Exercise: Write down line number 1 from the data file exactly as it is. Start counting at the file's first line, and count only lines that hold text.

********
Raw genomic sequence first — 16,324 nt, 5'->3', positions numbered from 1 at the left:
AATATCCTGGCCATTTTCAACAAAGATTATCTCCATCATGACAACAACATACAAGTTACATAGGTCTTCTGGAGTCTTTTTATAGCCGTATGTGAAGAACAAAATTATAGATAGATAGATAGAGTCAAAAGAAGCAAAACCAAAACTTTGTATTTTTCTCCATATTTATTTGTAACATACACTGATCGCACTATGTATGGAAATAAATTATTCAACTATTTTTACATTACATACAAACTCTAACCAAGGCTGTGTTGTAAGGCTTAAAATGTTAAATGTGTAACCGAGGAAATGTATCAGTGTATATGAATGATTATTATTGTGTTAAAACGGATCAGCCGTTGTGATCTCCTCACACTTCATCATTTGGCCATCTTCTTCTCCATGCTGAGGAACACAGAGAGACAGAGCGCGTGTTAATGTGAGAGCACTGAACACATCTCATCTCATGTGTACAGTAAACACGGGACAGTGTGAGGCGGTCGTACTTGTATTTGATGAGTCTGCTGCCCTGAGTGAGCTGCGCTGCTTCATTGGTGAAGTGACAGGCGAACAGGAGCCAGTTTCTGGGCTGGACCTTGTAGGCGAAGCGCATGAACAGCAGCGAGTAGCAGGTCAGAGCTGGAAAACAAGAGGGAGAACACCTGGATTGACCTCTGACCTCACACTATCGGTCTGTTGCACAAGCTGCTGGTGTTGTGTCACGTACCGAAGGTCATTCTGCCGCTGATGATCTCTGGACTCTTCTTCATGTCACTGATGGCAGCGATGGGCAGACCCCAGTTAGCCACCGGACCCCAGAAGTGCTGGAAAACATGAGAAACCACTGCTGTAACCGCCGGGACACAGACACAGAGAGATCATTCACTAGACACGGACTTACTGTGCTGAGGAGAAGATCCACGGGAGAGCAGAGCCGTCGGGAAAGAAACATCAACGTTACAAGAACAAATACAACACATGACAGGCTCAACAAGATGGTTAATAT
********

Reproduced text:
Raw genomic sequence first — 16,324 nt, 5'->3', positions numbered from 1 at the left: